BALTIMORE (CBS) -- The National Park Service recently discovered something that was hidden in plain sight. A train station deep in the southwest side of Baltimore, Maryland, is now being recognized for playing a major role in the Underground Railroad, which helped dozens of enslaved men, women, and children reach freedom.
"We like to say at the B&O, that we tell the story of America because every car we're building is connected to a famous person, place, or significant event in American history," says Kris Hoellen, executive director of the B&O Railroad Museum in Baltimore.
That includes the steam locomotive Abraham Lincoln used to sneak into Washington for his inauguration after assassination threats, the segregated rail cars with "White Only" signs, and now, a connection to the Underground Railroad.
Hoellen says she feels a responsibility to tell the station's story. She says her team has learned the Mount Clare station was used by at least 20 confirmed freedom-seekers and likely more heading north to escape slavery.
That includes people like Henry "Box" Brown, who stowed away in a wooden container for 27 hours surviving solely on water stored in an animal bladder and a hole drilled into the box to breathe. "Here's a gentleman actually was shipped in a three-foot box, making his way from Richmond, Virginia, to Washington, D.C., all the way up to the Mount Clare station," says Kamal McClain, program director at the National Underground Railroad Network to Freedom.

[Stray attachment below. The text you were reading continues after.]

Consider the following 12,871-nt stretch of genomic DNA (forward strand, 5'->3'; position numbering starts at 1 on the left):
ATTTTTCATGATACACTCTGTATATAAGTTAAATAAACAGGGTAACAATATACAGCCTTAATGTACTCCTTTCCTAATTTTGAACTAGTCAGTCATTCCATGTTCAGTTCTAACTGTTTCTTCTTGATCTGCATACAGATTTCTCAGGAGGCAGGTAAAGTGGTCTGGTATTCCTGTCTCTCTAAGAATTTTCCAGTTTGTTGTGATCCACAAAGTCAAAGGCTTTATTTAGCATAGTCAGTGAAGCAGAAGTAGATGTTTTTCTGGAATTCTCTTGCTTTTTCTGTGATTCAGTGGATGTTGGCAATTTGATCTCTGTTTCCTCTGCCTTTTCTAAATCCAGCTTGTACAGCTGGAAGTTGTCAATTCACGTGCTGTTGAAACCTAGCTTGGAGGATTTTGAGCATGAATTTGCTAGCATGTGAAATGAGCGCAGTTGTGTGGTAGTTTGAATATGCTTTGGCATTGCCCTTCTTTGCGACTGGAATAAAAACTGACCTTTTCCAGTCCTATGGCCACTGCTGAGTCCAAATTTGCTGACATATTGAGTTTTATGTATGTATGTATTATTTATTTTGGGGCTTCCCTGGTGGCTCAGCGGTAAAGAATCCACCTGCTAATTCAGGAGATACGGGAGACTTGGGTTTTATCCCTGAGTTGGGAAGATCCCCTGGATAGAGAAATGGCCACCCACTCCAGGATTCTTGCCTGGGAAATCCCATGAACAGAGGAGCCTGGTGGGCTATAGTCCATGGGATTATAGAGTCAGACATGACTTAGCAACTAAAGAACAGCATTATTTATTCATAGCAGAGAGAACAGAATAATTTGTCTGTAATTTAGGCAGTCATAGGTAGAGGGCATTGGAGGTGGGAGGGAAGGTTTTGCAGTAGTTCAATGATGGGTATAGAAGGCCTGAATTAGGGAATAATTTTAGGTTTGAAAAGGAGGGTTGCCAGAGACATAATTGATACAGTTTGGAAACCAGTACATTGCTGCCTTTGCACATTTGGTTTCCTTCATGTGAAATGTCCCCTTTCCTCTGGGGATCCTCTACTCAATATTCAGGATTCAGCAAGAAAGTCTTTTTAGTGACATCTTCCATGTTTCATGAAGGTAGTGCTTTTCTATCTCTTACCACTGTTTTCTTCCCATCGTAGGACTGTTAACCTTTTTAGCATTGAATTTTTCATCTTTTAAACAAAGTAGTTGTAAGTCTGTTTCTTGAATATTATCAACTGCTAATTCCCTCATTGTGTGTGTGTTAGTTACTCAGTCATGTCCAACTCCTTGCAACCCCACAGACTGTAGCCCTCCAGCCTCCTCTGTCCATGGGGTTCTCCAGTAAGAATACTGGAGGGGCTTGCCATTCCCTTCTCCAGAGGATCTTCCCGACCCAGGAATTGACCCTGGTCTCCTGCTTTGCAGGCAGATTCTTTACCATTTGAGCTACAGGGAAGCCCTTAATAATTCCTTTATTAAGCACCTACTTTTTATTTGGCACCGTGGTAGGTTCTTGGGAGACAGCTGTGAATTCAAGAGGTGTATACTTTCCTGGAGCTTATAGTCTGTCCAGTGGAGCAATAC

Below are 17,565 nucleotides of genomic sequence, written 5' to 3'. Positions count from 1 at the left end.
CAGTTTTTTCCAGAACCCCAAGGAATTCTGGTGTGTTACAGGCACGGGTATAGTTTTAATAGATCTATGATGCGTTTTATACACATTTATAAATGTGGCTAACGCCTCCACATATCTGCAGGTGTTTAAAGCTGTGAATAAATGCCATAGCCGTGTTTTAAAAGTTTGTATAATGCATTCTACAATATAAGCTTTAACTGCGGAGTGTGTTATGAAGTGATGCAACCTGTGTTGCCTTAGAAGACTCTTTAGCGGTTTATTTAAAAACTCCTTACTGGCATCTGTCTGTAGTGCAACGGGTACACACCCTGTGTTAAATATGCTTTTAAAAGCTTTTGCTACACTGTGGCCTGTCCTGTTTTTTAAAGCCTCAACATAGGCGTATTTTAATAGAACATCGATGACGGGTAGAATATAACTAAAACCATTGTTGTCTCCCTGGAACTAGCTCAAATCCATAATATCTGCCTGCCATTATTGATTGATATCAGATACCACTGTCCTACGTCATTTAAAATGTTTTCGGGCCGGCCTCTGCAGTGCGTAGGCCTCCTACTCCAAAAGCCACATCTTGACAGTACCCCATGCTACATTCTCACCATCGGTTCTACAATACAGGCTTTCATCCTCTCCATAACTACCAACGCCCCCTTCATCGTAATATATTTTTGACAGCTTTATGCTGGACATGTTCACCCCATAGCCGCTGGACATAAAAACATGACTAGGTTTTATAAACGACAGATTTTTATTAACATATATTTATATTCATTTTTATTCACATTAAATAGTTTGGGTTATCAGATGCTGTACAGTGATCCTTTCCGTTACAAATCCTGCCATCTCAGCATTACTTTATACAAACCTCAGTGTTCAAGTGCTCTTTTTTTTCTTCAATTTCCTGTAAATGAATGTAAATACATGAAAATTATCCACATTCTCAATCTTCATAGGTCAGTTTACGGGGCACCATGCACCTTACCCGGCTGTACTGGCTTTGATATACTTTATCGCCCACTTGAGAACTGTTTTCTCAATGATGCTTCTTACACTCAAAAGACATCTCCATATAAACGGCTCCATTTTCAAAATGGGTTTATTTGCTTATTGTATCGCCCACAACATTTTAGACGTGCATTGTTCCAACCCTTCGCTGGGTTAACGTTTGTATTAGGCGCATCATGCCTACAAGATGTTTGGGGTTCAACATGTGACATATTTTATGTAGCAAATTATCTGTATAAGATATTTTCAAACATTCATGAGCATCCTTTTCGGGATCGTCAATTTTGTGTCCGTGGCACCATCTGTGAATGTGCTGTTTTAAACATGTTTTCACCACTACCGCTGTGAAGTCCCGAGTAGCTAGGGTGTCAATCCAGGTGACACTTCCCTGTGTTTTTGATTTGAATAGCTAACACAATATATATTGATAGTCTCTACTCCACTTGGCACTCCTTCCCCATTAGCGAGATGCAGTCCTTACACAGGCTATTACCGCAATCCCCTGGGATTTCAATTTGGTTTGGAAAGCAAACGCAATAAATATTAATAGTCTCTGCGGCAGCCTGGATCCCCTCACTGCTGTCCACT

The organization recognizes nearly 700 sites in 39 states. The Mount Clare station is one of the latest designations. "It's really a plan of action on the part of the government that works to discover and rediscover many untold shared stories," McClain says.
Hoellen says it's equally important to give those stories a home. The museum was granted $200,000 to build out a permanent exhibit highlighting the journeys to freedom. "I really honestly had no idea what hallowed grounds we are on. I mean, it's truly a treasure," Hoellen says.
The B&O Railroad Museum sees more than 150,000 people a year. Hoellen says, like many other places, the museum saw a major dip in foot traffic due to the pandemic, but the downtime gave archivists more time to research the Underground Railroad discoveries. The full exhibit is expected to be open to the public in late spring.
for more features.